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No. 55, fall 2013


Digital dreams in a material world: the rise of Netflix and
its impact on changing distribution and exhibition patterns

by Kevin P. McDonald
This article examines the rise of Netflix, its tumultuous battle with Blockbuster, and its role in fundamentally transforming the home entertainment market.

“From, by, for”: Nairobi’s Slum Film Festival, film festival studies,
and the practices of development

by Lindiwe Dovey, Joshua McNamara, and Federico Olivieri
An ethnographic account of an East African film festival: new potentials for political discourse in African media studies.

The normativity of 3D:  cinematic journeys, “imperial visuality”
and unchained cameras

by Bruce Bennett
An examination of the emerging formal and stylistic conventions of digital 3D cinema and the ideologically and thematically restricted ways in which real and imaginary worlds are represented within this growing body of films.

Native images: the otherness and affectivity of the digital body
by Adam Davis
Films that combine live-action and animation are usually anchored by human protagonists to whom animated figures play secondary or antagonistic roles.

Sounds of Hong Kong cinema: Johnnie To, Milkyway Image,
and the sound track

by Gary Bettinson
Acclaimed for his visual style, Hong Kong director Johnnie To also constructs highly distinctive sound tracks, which are examined here along with the distinctive work routines that engender them.

To work or not to work: the dilemma of Hong Kong film labor in the age of mainlandization
by Mirana M. Szeto and Yun-chung Chen
To work or not to work: it has come down to this for Hong Kong film labor in the age of mainlandization and neoliberalization.


Jai Bhim Comrade: tales of oppression and songs of resistance
by Catherine Bernier
A review of Anand Patwardhan's epic documentary on Maharashtrian Dalits, their struggles and activism.

“The revolutionary founding moments of a contra-Grierson tradition”
by Brian Winston
Review of Joshua Malitsky, Post-Revolution Nonfiction Film: Building the Soviet and Cuban Nations.
Refining the ‘revolutionary’ moment in cinema: USSR (1922-1927) & Cuba  (1965-1971).

Thauk gya paw hee thwi deh thwi /Blood’s Oath to Beautiful Flower —
Blood’s Oath, drama of insurgency in a Burmese Pwo Karen Film

by Violet Cho
An auto-ethnographic examination of a Burmese Pwo Karen film, and the context of the ethnic minority film scene that it is a product of.

Amnesiac memory: Hiroshima/Nagasaki in Japanese film
by Inez Hedges
The response by some of Japan's greatest filmmakers to the Hiroshima and Nagasaki bombings in 1945 has been to represent the gradual process of Japan's recovery from trauma and amnesia.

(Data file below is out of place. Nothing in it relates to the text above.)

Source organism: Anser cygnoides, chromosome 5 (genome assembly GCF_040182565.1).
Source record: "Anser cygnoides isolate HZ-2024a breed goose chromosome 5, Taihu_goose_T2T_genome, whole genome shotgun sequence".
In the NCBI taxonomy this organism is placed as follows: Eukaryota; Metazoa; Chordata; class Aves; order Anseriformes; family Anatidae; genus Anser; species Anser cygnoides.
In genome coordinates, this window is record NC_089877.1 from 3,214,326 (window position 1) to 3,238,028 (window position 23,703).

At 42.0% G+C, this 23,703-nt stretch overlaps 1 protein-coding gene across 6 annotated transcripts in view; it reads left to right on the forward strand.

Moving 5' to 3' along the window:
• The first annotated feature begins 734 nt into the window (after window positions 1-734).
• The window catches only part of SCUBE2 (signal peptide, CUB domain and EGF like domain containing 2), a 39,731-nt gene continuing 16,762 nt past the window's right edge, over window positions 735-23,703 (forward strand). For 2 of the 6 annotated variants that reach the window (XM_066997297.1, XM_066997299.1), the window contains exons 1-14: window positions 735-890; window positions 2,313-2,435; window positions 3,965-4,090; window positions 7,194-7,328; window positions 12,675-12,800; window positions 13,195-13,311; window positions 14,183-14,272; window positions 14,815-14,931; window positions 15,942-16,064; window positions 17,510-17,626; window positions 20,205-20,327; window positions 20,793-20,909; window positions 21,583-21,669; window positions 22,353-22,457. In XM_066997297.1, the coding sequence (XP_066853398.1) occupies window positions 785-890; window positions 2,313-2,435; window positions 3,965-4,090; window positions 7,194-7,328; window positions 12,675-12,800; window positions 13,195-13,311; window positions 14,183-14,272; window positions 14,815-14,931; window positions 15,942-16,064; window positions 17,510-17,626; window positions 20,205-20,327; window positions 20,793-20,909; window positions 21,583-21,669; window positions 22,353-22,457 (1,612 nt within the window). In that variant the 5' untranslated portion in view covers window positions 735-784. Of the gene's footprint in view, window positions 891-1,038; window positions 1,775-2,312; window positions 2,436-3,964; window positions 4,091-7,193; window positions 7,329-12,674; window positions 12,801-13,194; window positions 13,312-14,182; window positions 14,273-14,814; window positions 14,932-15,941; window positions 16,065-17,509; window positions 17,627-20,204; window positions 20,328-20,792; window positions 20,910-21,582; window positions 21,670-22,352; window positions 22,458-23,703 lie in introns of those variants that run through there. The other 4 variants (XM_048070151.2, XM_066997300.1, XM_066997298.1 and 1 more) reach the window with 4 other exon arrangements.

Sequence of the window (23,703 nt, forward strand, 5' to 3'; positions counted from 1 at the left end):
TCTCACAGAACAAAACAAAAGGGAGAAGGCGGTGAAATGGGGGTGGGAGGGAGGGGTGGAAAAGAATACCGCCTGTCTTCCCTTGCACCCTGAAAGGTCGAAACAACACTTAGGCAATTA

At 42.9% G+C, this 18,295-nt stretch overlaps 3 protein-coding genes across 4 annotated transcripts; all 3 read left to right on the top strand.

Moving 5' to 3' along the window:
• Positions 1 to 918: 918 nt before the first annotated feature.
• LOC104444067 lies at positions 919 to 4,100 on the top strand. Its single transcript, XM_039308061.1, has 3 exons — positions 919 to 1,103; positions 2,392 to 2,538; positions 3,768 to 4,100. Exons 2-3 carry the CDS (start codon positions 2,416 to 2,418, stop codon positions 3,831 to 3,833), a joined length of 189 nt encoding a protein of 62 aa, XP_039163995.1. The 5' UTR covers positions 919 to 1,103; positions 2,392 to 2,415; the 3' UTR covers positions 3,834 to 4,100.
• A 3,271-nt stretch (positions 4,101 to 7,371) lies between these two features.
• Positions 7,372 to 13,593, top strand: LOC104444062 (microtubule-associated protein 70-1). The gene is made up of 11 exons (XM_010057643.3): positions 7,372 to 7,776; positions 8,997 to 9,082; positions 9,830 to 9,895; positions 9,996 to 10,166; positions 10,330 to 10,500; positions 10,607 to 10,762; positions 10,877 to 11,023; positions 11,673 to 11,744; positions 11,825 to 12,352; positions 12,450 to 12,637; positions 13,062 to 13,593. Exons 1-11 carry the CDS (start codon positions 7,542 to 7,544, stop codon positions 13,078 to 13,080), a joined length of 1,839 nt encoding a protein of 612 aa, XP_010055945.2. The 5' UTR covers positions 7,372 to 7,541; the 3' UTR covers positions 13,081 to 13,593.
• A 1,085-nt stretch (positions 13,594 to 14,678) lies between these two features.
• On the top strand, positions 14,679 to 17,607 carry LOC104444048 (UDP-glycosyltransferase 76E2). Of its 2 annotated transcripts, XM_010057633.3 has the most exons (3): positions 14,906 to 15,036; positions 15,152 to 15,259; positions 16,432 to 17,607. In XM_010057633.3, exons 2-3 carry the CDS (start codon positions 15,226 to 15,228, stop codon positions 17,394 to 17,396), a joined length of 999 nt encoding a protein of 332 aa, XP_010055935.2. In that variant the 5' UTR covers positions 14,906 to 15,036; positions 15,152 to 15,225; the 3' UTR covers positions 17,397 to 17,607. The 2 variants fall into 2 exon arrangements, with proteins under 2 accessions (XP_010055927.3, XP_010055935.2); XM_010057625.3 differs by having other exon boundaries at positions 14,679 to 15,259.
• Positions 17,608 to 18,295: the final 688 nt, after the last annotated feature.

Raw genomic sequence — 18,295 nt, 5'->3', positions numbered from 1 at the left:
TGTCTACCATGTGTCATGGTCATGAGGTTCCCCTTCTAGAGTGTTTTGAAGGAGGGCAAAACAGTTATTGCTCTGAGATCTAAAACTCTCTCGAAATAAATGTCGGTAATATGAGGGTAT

Body memories, body cinema:
the politics of multi-sensual counter-memory in György Pálfi’s Hukkle

by György Kalmár
A flat, haptic, sensuous film-text, Hukkle becomes an instructive example of Eastern-European politics of identity and memory.

We lost our way:
the time and space of alienation in Wong Kar-wai’s Happy Together

by Caroline Guo
Beyond their tumultuous affair and transnational journey, the origins of the alienation experienced by Wong Kar-Wai’s Hong Kong lovers in Happy Together (1997) can only be fully uncovered through exploring the filmic portrayal of their relationship to the distinct time, space, and socio-cultural history of Buenos Aires.

Hong Kong’s liminal spaces:
unveiling nature and identity in Tsang Tsui-shan’s Big Blue Lake

by Winnie L. M. Yee
The construction of liminal space of Big Blue Lake offers a novel way of reading Hong Kong and Hong Kong’s urban cinema.

Capitalist childhood in film: modes of critique
by Susan Ferguson
The cinematic child has long made us question the world in which we live, but the complex, sensual and imaginative child featured in films like Treeless Mountain suggests a revolutionary challenge to capitalism that the Dickensian child-in-danger could never achieve.

National identity, cultural institutions, and filmmaking in “Paradise” —
the Puerto Rican successes of Talento de barrio and Broche de oro

by Naida García-Crespo
Argument for restructuring relations between film productions/producers, government institutions, and audiences in Puerto Rico.

“Behind her laughter…is fear!” Domestic abuse and transnational feminism in Bollywood remakes
by Gohar Siddiqui
Four Hindi remakes of Sleeping with the Enemy comprise a “domestic abuse cycle” alongside the genre of avenging woman films of the 1980s, and have a potential for transnational feminism in these cross-border and cross-industrial representations of domestic abuse.


New queer cinema
by Roxanne Samer
Review of B. Ruby Rich, New Queer Cinema: The Director’s Cut.
The publication of Rich’s book prompts us to return to NQC and travel along with Rich as she comments upon and expands her initial essay and links NQC to its predecessors as well as many possible successors.